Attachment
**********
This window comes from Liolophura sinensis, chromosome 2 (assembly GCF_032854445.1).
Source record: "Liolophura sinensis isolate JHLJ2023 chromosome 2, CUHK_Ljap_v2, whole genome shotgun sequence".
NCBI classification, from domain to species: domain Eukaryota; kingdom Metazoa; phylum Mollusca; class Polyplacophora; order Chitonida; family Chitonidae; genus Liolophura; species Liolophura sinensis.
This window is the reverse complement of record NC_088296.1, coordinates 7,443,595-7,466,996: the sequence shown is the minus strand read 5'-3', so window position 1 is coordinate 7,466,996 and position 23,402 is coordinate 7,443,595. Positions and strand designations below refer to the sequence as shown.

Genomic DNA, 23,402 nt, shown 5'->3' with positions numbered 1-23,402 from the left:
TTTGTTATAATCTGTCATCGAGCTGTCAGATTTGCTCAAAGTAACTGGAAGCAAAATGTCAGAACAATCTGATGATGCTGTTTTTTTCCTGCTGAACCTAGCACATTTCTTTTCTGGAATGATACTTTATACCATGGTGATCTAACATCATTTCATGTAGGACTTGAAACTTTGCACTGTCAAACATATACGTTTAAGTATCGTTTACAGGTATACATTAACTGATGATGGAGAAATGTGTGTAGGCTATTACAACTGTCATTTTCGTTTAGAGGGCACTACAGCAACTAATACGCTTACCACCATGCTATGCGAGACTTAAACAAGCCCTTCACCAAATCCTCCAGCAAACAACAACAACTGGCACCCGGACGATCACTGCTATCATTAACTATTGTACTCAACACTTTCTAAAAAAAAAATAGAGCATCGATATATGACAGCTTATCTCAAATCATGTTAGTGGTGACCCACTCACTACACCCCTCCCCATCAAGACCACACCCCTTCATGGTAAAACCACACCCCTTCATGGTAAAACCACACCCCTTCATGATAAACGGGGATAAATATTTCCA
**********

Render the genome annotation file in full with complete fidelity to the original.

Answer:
This window comes from Liolophura sinensis, chromosome 2 (assembly GCF_032854445.1).
Source record: "Liolophura sinensis isolate JHLJ2023 chromosome 2, CUHK_Ljap_v2, whole genome shotgun sequence".
NCBI classification, from domain to species: domain Eukaryota; kingdom Metazoa; phylum Mollusca; class Polyplacophora; order Chitonida; family Chitonidae; genus Liolophura; species Liolophura sinensis.
This window is the reverse complement of record NC_088296.1, coordinates 7,443,595-7,466,996: the sequence shown is the minus strand read 5'-3', so window position 1 is coordinate 7,466,996 and position 23,402 is coordinate 7,443,595. Positions and strand designations below refer to the sequence as shown.

Genomic DNA, 23,402 nt, shown 5'->3' with positions numbered 1-23,402 from the left:
TTTGTTATAATCTGTCATCGAGCTGTCAGATTTGCTCAAAGTAACTGGAAGCAAAATGTCAGAACAATCTGATGATGCTGTTTTTTTCCTGCTGAACCTAGCACATTTCTTTTCTGGAATGATACTTTATACCATGGTGATCTAACATCATTTCATGTAGGACTTGAAACTTTGCACTGTCAAACATATACGTTTAAGTATCGTTTACAGGTATACATTAACTGATGATGGAGAAATGTGTGTAGGCTATTACAACTGTCATTTTCGTTTAGAGGGCACTACAGCAACTAATACGCTTACCACCATGCTATGCGAGACTTAAACAAGCCCTTCACCAAATCCTCCAGCAAACAACAACAACTGGCACCCGGACGATCACTGCTATCATTAACTATTGTACTCAACACTTTCTAAAAAAAAAATAGAGCATCGATATATGACAGCTTATCTCAAATCATGTTAGTGGTGACCCACTCACTACACCCCTCCCCATCAAGACCACACCCCTTCATGGTAAAACCACACCCCTTCATGGTAAAACCACACCCCTTCATGATAAACGGGGATAAATATTTCCA